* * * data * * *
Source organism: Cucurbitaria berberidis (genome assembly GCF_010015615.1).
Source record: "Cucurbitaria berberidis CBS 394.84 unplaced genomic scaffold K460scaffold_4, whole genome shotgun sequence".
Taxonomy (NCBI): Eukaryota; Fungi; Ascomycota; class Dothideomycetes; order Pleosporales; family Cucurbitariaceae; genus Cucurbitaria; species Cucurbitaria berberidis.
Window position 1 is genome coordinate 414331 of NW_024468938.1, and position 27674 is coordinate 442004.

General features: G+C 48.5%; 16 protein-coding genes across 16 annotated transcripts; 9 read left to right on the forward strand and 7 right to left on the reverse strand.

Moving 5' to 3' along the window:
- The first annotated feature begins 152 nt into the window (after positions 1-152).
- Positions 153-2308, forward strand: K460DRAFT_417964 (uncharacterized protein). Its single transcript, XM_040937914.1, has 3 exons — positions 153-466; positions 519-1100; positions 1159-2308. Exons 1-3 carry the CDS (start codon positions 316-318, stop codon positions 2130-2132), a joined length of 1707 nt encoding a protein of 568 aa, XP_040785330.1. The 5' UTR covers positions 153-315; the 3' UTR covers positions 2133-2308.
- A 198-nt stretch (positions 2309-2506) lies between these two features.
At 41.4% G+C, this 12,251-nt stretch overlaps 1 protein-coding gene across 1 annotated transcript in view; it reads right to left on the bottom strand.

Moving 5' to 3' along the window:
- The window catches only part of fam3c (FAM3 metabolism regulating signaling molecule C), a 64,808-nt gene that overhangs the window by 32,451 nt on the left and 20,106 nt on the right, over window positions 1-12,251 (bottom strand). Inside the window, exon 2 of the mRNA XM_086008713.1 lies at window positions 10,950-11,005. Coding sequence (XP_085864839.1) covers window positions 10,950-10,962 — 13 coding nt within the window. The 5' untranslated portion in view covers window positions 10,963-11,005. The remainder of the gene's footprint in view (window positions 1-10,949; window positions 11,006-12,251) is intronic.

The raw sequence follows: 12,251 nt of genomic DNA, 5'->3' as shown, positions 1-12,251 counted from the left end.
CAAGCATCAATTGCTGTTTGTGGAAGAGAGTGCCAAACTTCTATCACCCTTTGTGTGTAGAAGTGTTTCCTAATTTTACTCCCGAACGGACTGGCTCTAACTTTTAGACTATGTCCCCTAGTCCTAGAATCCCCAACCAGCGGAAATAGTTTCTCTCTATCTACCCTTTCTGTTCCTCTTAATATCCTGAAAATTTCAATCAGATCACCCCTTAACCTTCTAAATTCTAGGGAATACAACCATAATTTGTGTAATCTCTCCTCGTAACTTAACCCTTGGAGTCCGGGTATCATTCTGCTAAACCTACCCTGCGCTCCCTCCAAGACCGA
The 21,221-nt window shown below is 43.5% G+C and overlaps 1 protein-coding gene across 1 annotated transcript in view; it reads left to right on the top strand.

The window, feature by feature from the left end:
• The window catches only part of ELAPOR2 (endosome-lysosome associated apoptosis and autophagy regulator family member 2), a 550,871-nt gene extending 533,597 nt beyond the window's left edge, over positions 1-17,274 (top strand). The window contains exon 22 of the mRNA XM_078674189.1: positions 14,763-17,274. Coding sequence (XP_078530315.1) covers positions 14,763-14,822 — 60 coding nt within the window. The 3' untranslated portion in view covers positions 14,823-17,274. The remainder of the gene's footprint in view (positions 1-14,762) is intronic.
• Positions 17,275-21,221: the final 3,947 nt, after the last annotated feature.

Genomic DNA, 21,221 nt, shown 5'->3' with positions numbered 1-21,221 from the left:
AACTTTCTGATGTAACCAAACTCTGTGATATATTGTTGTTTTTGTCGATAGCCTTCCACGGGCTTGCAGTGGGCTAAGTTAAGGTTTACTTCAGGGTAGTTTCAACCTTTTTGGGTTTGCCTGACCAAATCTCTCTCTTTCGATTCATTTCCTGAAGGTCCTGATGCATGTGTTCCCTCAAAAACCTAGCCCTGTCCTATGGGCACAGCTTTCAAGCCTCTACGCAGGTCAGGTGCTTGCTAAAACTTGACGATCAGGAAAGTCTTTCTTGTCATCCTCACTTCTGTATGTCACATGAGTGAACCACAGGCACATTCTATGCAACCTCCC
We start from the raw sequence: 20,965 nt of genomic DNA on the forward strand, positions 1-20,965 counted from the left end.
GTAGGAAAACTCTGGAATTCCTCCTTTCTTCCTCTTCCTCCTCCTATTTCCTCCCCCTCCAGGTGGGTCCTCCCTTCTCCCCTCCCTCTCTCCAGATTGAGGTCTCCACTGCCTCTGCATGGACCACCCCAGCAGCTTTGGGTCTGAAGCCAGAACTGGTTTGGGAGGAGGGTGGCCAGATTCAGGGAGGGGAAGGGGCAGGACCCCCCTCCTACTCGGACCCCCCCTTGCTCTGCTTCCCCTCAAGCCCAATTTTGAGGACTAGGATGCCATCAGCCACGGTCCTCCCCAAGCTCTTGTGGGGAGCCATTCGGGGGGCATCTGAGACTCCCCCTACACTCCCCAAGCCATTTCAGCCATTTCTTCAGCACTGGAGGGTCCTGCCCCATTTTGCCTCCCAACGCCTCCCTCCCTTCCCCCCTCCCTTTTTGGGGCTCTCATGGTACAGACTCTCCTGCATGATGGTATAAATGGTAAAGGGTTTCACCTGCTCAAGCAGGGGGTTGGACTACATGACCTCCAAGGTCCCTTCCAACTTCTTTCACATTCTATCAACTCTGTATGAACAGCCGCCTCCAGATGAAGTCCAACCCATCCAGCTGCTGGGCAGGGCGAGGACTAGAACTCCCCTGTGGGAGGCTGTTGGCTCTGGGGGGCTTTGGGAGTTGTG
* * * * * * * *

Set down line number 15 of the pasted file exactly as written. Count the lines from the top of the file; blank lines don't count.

The 21,221-nt window shown below is 43.5% G+C and overlaps 1 protein-coding gene across 1 annotated transcript in view; it reads left to right on the top strand.